Summary List PlacementThe twentieth-century literary scholar and philosopher Kenneth Burke once wrote that, “The conventional forms demanded by one age are as resolutely shunned by another.”
Burke’s point was that the ever-evolving nature of communication technologies continuously alters the forms of discourse that dominate our information landscape.
In the past 10 years, the world has been undergoing a seismic change in this regard, as social media has steadily come to supplant television and print as the primary way most citizens engage with news and information.
This is much more than the simple relocation of messages from one medium or platform to another.
Messages are fundamentally shaped and transformed by their modes of distribution and circulation. They take on the defining characteristics of the underlying technology used to transmit them.
So, for instance, when television rose to prominence in the 1980s, the nature of our public communication became far more image and entertainment-based. Today, the rise and growing influence of social media has similarly altered the form of messages that circulate widely in society.
As I have suggested elsewhere, the platform of Twitter is specifically defined by the structural biases of simplicity, impulsivity, and incivility. While these biases do not completely determine the content produced on these platforms, they do significantly impact the kinds of messages that are amplified on them.
Basically, Twitter is biased in favor of the circulation of reductionistic, emotional, and uncivil discourse.
This has led to a proliferation of vitriol and hate on these platforms, which in turn, has fomented violence.
The consequences of this have been particularly clear following the armed assault on our nation’s Capitol last week, and the clear role social media platforms played in the planning and execution of that attack.
As is often the case when new technologies come on the scene, they begin to have serious unintended ramifications.
The proliferation of social media on the internet was heralded by many as a great democratizing force where all voices could be heard. But over time, it has become increasingly clear that these platforms tend to promote divisive and dangerous speech.
It’s not merely that this kind of speech exists on these platforms, it’s that the structural biases of these platforms ensure that messages of hate, violence, and misinformation spread more quickly and more widely.
All of this raises the question:
What social responsibilities do the companies that operate these platforms have to protect users and citizens from the potential dangers posed by them?
Up until a week ago, social media platforms had been reluctant and slow to accept much responsibility at all.
But this seems untenable following the events of last week. Platforms like Facebook and Twitter have long profited from the circulation of misinformation, disinformation, and extremist speech.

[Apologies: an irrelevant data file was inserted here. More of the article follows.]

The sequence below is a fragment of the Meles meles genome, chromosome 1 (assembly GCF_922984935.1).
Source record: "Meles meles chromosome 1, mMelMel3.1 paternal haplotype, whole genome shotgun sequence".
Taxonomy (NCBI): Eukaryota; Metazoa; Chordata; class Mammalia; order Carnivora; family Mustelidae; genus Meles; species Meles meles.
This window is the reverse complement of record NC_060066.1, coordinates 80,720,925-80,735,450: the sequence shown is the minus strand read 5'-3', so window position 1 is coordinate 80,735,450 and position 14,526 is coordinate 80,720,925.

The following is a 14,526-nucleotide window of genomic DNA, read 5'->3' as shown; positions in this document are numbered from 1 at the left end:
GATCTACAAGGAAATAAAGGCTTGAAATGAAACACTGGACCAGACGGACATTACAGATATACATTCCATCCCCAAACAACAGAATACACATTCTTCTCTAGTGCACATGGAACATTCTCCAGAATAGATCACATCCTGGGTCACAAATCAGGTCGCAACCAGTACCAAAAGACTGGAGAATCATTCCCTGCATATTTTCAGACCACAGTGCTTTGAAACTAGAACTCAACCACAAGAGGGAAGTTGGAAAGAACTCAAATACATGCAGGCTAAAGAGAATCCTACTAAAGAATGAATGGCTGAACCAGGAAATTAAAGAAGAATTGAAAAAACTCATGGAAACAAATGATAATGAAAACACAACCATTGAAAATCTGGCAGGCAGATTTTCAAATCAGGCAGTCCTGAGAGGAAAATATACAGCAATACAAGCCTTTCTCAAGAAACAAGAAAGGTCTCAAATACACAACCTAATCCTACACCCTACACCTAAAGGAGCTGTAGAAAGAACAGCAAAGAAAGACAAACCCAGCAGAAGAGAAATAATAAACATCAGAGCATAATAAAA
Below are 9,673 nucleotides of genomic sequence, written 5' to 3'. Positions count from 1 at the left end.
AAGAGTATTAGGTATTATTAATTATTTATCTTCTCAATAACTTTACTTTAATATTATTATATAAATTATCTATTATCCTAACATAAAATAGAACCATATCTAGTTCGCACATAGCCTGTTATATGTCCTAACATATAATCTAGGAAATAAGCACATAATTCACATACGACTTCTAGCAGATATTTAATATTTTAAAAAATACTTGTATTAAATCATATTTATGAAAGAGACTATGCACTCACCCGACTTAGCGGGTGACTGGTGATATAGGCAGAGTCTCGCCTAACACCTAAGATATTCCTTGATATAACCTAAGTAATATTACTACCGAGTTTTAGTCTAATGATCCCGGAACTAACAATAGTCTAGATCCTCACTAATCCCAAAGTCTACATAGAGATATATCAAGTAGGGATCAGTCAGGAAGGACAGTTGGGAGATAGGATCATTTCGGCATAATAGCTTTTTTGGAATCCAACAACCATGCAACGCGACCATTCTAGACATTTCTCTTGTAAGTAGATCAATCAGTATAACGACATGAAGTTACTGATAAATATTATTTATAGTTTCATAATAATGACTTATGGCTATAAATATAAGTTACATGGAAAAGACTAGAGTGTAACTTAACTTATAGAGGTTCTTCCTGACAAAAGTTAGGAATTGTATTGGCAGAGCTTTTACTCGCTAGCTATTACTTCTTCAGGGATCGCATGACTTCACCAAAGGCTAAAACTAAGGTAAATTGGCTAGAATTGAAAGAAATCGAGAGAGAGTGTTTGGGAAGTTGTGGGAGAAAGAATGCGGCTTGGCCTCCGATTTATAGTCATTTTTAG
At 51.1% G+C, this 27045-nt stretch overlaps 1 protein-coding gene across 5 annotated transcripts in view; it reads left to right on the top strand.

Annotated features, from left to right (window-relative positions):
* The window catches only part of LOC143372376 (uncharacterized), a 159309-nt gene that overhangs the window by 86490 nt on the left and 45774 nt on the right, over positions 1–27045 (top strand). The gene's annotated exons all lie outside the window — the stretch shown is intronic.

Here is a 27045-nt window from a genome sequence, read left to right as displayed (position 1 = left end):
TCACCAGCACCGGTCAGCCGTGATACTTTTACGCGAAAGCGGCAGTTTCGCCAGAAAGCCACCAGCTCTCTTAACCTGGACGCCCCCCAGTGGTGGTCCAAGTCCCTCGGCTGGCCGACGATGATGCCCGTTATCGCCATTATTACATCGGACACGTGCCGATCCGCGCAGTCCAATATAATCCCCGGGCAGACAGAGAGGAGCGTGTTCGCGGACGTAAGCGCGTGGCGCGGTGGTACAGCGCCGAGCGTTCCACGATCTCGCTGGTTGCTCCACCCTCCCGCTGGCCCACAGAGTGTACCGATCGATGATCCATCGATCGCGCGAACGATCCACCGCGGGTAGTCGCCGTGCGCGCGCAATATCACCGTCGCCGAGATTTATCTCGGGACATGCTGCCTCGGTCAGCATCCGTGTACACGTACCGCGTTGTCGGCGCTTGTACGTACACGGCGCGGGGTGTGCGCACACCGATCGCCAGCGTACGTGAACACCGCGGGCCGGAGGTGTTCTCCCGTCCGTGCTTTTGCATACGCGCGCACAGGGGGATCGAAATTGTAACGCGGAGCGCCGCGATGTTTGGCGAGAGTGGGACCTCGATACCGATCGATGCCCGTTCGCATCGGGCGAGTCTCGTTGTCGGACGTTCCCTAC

Not surprisingly, these companies have come under intense public scrutiny as a response. Fearing long-term harm to their public image, they have begun to take more meaningful actions to stop the spread of dangerous information (whether propaganda, conspiracy, hate, or calls to violence).
While I applaud the decision by Facebook, Twitter, and other social media platforms to ban Trump and his most violent followers in the past few days, we ought to be asking what took so long.
These platforms were well aware of the seditious activities and incendiary rhetoric that existed widely on their platforms leading up to the attack on the Capitol.
Why did they not take stronger steps sooner? They must be held to account for their slow response, as must the companies that will no doubt emerge to try to circumvent the actions taken recently by the dominant social media companies.
Solutions to the problems created by the structural biases of social media platforms do not reside solely with the companies who operate and profit from them, of course.
Citizens also bear some of the responsibility here.
Going forward, it is absolutely crucial that we aid the public in critically evaluating the information they consume in these contexts.
Both educators and media have some responsibility in this regard.
We need information literacy courses at all levels of education, and we need a news media willing to call our divisive and dangerous discourse in all its forms.
But most of all, we need citizens to come to a difficult realization: social media is not well suited to producing an informed citizenry.
It is also not well suited to the aims and processes of deliberative democracy, which relies on sustained, sophisticated, civil, and reasoned discourse.SEE ALSO: VC Fred Wilson: Twitter’s Trump ban is problematic and should be a warning sign to everyone in DC
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